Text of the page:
A law that allowed employers to fire, or refuse to hire, women who knew they were pregnant when applying for a job has been repealed.
State Attorney-General Mark Speakman and Minister for Women Tanya Davies welcomed the passage of the Justice Legislation Amendment Bill 2018, which removes the relevant sub-sections from the Anti-Discrimination Act 1977.
“In this day and age, it’s unacceptable that a woman could be overlooked for a role or dismissed from a new position once it becomes apparent that she is pregnant,” Mr Speakman said.
“These amendments will ensure fair access to employment, which is good for the NSW economy and vital to ensuring gender equality.”
Mr Speakman said women facing sex discrimination in the private sector could make a complaint to the Human Rights Commission under the Commonwealth Sex Discrimination Act 1984.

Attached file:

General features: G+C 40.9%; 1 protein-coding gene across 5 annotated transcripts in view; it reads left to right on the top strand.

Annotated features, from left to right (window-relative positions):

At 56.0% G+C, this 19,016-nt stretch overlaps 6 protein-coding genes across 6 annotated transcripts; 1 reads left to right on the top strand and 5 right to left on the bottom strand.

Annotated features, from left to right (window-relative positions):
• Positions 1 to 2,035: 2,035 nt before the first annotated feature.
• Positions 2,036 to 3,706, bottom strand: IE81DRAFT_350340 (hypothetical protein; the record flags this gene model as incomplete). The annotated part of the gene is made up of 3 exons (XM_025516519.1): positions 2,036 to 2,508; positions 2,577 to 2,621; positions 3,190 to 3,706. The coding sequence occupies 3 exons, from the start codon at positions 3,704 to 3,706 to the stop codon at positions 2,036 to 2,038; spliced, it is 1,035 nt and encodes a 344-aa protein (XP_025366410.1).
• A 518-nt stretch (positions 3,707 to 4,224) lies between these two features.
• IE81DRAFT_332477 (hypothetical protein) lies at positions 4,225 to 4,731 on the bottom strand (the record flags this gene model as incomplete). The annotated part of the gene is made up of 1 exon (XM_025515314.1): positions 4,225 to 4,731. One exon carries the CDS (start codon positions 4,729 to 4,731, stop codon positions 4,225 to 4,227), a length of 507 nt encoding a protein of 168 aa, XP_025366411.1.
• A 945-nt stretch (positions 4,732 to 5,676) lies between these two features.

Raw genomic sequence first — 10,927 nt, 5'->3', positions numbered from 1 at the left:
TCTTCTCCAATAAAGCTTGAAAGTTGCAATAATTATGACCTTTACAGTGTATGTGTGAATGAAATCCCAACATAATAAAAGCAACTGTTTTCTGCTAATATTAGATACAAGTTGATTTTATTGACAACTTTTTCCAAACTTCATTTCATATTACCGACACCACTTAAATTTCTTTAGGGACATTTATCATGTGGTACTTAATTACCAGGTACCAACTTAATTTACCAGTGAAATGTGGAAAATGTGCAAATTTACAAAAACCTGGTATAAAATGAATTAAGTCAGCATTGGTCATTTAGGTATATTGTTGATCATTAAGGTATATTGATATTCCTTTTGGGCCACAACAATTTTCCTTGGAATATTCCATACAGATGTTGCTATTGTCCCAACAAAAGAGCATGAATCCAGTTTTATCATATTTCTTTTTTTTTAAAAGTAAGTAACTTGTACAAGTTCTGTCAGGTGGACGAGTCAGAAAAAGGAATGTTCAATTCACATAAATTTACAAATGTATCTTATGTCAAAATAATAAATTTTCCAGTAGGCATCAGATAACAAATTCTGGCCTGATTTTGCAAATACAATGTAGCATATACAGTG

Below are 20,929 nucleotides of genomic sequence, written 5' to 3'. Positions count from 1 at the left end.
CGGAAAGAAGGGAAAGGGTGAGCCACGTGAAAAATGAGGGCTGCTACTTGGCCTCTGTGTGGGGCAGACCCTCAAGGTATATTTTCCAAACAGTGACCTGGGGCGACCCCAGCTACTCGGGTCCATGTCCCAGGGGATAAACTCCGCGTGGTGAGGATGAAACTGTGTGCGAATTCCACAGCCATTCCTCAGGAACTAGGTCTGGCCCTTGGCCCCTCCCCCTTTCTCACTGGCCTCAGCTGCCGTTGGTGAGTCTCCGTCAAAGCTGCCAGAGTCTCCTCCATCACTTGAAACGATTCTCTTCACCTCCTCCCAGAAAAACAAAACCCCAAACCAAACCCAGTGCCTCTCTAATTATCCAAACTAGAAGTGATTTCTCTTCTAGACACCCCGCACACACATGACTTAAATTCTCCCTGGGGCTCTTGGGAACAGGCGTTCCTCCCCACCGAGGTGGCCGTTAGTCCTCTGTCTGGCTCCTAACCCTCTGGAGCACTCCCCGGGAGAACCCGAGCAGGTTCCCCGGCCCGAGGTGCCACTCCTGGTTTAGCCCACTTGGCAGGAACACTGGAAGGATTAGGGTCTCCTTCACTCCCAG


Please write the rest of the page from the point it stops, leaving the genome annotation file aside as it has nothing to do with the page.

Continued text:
“However, the Commonwealth Act does not apply to NSW public sector agencies,” he said.
”These amendments close that loophole and better protect women who are seeking employment, or who are currently employed, in the public sector.”
This reform brings NSW into line with the other states and territories and the Commonwealth.
Mr Speakman and Ms Davies acknowledged “the advocacy” of Greens MLC Mehreen Faruqi leading to the law change.
Dr Faruqi MLC introduced legislation to make the change in September, 2017, and then met with Mr Speakman to request the government make this change.
”It’s a moment of pride to see our campaign come to fruition and have NSW finally get rid of these discriminatory laws that protected employers who were unfair to pregnant women,” she said.
“We know we still live in a society where too many people think pregnancy and motherhood are incompatible with work, so this is great news, especially with International Women’s Day just around the corner.
“We only made this change because we pushed for it.
“The fight for social and legal change is far from over, but this is one step in the right direction.”